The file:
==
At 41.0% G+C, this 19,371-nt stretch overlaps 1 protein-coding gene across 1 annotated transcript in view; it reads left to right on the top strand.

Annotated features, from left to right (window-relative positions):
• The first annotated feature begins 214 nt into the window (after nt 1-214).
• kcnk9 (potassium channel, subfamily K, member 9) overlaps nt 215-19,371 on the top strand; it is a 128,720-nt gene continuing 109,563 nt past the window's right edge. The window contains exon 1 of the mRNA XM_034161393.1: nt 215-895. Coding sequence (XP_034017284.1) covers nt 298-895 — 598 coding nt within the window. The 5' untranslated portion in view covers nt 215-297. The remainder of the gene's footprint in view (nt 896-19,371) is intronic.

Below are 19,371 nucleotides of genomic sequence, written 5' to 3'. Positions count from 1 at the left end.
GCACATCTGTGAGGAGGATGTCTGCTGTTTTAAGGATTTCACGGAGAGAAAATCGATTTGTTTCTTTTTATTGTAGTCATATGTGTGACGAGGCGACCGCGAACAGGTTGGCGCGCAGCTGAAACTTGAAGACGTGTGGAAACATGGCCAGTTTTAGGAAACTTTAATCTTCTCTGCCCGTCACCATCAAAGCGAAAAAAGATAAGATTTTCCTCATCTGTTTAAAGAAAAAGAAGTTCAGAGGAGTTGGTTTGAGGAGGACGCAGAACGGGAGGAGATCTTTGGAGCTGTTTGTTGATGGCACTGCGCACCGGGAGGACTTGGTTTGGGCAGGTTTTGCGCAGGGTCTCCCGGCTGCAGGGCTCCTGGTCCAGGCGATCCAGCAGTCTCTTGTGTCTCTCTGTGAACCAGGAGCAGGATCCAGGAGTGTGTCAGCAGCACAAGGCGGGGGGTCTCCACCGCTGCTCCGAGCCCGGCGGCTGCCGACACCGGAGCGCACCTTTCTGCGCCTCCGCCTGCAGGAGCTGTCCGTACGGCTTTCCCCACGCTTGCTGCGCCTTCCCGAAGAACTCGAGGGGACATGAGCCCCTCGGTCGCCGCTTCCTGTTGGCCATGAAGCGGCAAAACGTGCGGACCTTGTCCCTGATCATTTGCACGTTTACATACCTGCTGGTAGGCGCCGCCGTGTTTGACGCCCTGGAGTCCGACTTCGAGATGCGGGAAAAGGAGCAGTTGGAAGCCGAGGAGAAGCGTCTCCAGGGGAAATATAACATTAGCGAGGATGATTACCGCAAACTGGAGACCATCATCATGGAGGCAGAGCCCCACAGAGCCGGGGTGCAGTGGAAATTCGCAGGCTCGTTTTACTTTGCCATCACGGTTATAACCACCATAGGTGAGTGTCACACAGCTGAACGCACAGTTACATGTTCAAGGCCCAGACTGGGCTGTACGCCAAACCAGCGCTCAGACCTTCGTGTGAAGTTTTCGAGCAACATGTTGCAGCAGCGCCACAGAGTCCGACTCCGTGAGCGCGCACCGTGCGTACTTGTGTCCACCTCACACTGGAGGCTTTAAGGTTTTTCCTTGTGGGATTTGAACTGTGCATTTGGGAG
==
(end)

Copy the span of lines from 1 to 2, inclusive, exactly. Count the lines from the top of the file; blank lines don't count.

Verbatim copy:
At 41.0% G+C, this 19,371-nt stretch overlaps 1 protein-coding gene across 1 annotated transcript in view; it reads left to right on the top strand.

Annotated features, from left to right (window-relative positions):